This practical guide includes the current version of the act and regulation as well as the Occupational Health and Safety Code plus 5 interpretative chapters that will help you understand and interpret the law. Also includes a handy chart listing all the new oh&s ticketable contraventions.

A powerful safety tool for worker training, and for increasing worker and supervisor awareness of their responsibilities under workplace safety law.

For more information visit: http://www.otsafetyproducts.com/products/alberta-workplace-health-and-safety-legislation-2014-edition

Staying Healthy at Work

With the start of a New Year there are often new years’ resolutions that accompany. The most common resolution for many people is a commitment to achieve a healthier and more active lifestyle. However, there is always the struggle on how to incorporate this into the workplace.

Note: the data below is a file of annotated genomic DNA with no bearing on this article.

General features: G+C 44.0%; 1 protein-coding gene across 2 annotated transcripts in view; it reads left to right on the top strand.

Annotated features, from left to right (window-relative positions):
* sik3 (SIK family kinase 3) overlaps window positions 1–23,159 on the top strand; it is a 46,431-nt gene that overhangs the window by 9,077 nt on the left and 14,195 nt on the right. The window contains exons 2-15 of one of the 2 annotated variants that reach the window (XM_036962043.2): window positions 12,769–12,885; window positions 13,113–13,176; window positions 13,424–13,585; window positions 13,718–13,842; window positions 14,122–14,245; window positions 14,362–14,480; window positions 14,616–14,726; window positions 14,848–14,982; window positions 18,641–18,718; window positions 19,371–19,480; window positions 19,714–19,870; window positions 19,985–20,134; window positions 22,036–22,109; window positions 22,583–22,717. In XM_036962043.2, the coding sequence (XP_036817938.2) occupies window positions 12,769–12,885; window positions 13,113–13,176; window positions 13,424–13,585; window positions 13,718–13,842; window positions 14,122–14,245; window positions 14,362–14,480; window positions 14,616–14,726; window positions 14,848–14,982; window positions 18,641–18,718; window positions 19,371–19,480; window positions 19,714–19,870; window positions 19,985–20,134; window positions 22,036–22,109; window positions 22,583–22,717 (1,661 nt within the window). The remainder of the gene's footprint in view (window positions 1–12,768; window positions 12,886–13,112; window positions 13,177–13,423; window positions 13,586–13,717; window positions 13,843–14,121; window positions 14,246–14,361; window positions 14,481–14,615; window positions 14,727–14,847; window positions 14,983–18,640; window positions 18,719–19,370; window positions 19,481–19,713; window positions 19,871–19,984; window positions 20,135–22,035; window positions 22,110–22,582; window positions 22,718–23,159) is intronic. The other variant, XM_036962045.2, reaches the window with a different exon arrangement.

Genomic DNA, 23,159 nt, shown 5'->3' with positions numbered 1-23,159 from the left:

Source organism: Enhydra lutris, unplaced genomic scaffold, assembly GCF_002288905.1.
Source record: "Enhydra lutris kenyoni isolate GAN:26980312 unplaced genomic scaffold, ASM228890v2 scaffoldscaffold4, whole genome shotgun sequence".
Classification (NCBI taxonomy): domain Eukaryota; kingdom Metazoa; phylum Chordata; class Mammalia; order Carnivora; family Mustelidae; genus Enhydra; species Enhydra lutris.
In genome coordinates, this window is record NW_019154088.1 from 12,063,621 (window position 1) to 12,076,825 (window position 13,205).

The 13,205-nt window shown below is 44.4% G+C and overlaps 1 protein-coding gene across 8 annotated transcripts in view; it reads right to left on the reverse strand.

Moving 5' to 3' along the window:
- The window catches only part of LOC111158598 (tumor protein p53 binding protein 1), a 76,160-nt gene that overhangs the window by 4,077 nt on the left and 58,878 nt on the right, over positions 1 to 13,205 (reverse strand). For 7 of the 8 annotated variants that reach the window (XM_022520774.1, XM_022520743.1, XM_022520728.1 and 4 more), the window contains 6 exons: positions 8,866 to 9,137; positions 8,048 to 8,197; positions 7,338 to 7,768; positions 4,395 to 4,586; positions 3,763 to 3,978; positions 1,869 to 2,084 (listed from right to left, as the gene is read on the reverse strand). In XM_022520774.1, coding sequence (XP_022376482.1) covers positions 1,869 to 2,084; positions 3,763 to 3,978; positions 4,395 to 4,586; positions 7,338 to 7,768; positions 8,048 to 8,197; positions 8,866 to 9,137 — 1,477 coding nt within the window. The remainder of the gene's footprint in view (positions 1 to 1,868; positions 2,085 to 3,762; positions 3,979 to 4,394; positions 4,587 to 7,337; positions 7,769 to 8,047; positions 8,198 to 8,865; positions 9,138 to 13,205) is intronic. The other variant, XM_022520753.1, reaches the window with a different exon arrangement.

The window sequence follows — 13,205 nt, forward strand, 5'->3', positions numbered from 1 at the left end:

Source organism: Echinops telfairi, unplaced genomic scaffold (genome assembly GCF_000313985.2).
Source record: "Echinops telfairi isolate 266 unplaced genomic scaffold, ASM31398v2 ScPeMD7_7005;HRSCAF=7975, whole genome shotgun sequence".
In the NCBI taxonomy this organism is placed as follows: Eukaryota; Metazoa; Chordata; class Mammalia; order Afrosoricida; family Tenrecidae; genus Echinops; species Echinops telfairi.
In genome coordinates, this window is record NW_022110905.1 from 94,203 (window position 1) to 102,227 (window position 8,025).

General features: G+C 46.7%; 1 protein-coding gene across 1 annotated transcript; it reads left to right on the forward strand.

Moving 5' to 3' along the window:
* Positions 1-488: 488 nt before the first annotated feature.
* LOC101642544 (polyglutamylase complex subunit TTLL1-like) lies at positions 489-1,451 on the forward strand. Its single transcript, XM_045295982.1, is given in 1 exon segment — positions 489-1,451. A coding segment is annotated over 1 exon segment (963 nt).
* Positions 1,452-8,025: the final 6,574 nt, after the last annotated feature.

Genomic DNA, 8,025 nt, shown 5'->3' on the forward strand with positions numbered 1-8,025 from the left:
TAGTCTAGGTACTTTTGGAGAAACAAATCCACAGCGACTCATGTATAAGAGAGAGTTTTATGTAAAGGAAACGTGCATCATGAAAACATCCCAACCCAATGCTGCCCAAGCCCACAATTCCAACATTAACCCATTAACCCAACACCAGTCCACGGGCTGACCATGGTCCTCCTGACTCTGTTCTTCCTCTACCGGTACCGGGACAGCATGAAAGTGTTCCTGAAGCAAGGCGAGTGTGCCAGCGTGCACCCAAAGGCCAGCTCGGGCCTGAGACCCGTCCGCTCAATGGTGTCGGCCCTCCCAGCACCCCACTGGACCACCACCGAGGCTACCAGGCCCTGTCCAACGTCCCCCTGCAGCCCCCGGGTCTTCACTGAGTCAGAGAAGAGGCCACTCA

Simple changes about how you move around your worksite can have a great impact. Some suggestions would be:

  • Walking over to a co-worker to talk instead of sending an email
  • Taking the stairs
  • Parking your vehicle in the furthest corner of the parking lot
  • Hold your safety meetings with everyone standing
  • When you are filling out documentation at the worksite- stand instead of sit
  • In an office setting- utilize an exercise ball for a chair
  • When taking a break, take a quick walk around the building or worksite